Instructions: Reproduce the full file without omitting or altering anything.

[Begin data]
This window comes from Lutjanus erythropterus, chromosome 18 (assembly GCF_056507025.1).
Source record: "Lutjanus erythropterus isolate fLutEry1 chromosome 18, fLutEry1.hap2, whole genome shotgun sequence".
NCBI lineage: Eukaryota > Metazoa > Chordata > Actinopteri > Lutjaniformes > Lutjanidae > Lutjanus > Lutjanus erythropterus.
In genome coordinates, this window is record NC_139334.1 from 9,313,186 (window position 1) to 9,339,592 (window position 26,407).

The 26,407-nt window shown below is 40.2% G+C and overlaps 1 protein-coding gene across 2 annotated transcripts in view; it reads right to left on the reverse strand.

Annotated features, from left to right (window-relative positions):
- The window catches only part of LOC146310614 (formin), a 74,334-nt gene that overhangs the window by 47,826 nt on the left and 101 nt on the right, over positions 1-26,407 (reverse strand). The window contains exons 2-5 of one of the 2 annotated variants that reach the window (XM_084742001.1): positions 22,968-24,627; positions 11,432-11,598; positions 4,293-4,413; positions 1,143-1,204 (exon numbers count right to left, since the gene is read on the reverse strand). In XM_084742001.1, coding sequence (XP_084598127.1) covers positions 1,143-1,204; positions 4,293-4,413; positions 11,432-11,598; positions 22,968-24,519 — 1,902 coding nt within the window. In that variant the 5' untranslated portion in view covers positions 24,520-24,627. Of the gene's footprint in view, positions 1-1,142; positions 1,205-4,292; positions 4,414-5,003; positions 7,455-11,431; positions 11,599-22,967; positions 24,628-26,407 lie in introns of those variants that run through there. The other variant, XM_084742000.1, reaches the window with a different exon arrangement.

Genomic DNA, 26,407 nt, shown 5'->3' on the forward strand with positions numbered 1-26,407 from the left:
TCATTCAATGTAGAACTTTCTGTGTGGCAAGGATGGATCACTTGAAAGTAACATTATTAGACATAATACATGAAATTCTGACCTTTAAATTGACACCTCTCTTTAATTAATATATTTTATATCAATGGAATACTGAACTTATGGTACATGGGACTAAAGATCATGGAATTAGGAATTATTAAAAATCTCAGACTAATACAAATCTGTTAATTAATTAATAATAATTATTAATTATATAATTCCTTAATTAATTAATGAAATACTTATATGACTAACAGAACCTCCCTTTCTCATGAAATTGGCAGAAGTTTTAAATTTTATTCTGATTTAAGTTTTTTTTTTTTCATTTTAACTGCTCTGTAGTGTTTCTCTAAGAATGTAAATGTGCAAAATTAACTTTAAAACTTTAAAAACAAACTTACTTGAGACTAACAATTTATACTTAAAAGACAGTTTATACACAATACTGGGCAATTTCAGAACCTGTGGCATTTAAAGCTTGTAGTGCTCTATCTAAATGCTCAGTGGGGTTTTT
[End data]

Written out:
This window comes from Lutjanus erythropterus, chromosome 18 (assembly GCF_056507025.1).
Source record: "Lutjanus erythropterus isolate fLutEry1 chromosome 18, fLutEry1.hap2, whole genome shotgun sequence".
NCBI lineage: Eukaryota > Metazoa > Chordata > Actinopteri > Lutjaniformes > Lutjanidae > Lutjanus > Lutjanus erythropterus.
In genome coordinates, this window is record NC_139334.1 from 9,313,186 (window position 1) to 9,339,592 (window position 26,407).

The 26,407-nt window shown below is 40.2% G+C and overlaps 1 protein-coding gene across 2 annotated transcripts in view; it reads right to left on the reverse strand.

Annotated features, from left to right (window-relative positions):
- The window catches only part of LOC146310614 (formin), a 74,334-nt gene that overhangs the window by 47,826 nt on the left and 101 nt on the right, over positions 1-26,407 (reverse strand). The window contains exons 2-5 of one of the 2 annotated variants that reach the window (XM_084742001.1): positions 22,968-24,627; positions 11,432-11,598; positions 4,293-4,413; positions 1,143-1,204 (exon numbers count right to left, since the gene is read on the reverse strand). In XM_084742001.1, coding sequence (XP_084598127.1) covers positions 1,143-1,204; positions 4,293-4,413; positions 11,432-11,598; positions 22,968-24,519 — 1,902 coding nt within the window. In that variant the 5' untranslated portion in view covers positions 24,520-24,627. Of the gene's footprint in view, positions 1-1,142; positions 1,205-4,292; positions 4,414-5,003; positions 7,455-11,431; positions 11,599-22,967; positions 24,628-26,407 lie in introns of those variants that run through there. The other variant, XM_084742000.1, reaches the window with a different exon arrangement.

Genomic DNA, 26,407 nt, shown 5'->3' on the forward strand with positions numbered 1-26,407 from the left:
TCATTCAATGTAGAACTTTCTGTGTGGCAAGGATGGATCACTTGAAAGTAACATTATTAGACATAATACATGAAATTCTGACCTTTAAATTGACACCTCTCTTTAATTAATATATTTTATATCAATGGAATACTGAACTTATGGTACATGGGACTAAAGATCATGGAATTAGGAATTATTAAAAATCTCAGACTAATACAAATCTGTTAATTAATTAATAATAATTATTAATTATATAATTCCTTAATTAATTAATGAAATACTTATATGACTAACAGAACCTCCCTTTCTCATGAAATTGGCAGAAGTTTTAAATTTTATTCTGATTTAAGTTTTTTTTTTTTCATTTTAACTGCTCTGTAGTGTTTCTCTAAGAATGTAAATGTGCAAAATTAACTTTAAAACTTTAAAAACAAACTTACTTGAGACTAACAATTTATACTTAAAAGACAGTTTATACACAATACTGGGCAATTTCAGAACCTGTGGCATTTAAAGCTTGTAGTGCTCTATCTAAATGCTCAGTGGGGTTTTT